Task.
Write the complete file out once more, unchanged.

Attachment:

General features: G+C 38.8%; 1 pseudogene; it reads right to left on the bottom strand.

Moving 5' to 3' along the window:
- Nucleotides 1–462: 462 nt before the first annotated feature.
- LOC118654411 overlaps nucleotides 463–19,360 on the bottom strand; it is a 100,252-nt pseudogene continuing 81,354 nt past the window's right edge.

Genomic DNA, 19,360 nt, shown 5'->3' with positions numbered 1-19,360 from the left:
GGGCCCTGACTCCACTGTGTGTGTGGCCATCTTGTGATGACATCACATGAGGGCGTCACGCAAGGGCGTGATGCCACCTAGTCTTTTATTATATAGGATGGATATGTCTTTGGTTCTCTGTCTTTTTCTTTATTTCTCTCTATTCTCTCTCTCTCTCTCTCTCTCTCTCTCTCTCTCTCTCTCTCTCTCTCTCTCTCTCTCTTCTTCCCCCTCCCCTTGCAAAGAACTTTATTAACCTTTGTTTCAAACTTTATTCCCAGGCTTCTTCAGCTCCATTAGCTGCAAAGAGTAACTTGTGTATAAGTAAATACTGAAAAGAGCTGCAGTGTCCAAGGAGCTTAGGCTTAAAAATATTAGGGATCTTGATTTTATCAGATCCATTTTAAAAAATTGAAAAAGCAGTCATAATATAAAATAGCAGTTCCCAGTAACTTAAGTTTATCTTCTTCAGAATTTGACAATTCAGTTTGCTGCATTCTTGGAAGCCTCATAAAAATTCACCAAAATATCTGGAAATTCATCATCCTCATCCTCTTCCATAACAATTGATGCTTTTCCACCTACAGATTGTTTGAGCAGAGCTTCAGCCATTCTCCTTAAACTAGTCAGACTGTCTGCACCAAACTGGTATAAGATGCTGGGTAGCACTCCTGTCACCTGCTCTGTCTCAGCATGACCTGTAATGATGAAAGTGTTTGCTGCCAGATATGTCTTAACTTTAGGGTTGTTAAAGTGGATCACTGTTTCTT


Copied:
General features: G+C 38.8%; 1 pseudogene; it reads right to left on the bottom strand.

Moving 5' to 3' along the window:
- Nucleotides 1–462: 462 nt before the first annotated feature.
- LOC118654411 overlaps nucleotides 463–19,360 on the bottom strand; it is a 100,252-nt pseudogene continuing 81,354 nt past the window's right edge.

Genomic DNA, 19,360 nt, shown 5'->3' with positions numbered 1-19,360 from the left:
GGGCCCTGACTCCACTGTGTGTGTGGCCATCTTGTGATGACATCACATGAGGGCGTCACGCAAGGGCGTGATGCCACCTAGTCTTTTATTATATAGGATGGATATGTCTTTGGTTCTCTGTCTTTTTCTTTATTTCTCTCTATTCTCTCTCTCTCTCTCTCTCTCTCTCTCTCTCTCTCTCTCTCTCTCTCTCTCTCTCTCTTCTTCCCCCTCCCCTTGCAAAGAACTTTATTAACCTTTGTTTCAAACTTTATTCCCAGGCTTCTTCAGCTCCATTAGCTGCAAAGAGTAACTTGTGTATAAGTAAATACTGAAAAGAGCTGCAGTGTCCAAGGAGCTTAGGCTTAAAAATATTAGGGATCTTGATTTTATCAGATCCATTTTAAAAAATTGAAAAAGCAGTCATAATATAAAATAGCAGTTCCCAGTAACTTAAGTTTATCTTCTTCAGAATTTGACAATTCAGTTTGCTGCATTCTTGGAAGCCTCATAAAAATTCACCAAAATATCTGGAAATTCATCATCCTCATCCTCTTCCATAACAATTGATGCTTTTCCACCTACAGATTGTTTGAGCAGAGCTTCAGCCATTCTCCTTAAACTAGTCAGACTGTCTGCACCAAACTGGTATAAGATGCTGGGTAGCACTCCTGTCACCTGCTCTGTCTCAGCATGACCTGTAATGATGAAAGTGTTTGCTGCCAGATATGTCTTAACTTTAGGGTTGTTAAAGTGGATCACTGTTTCTT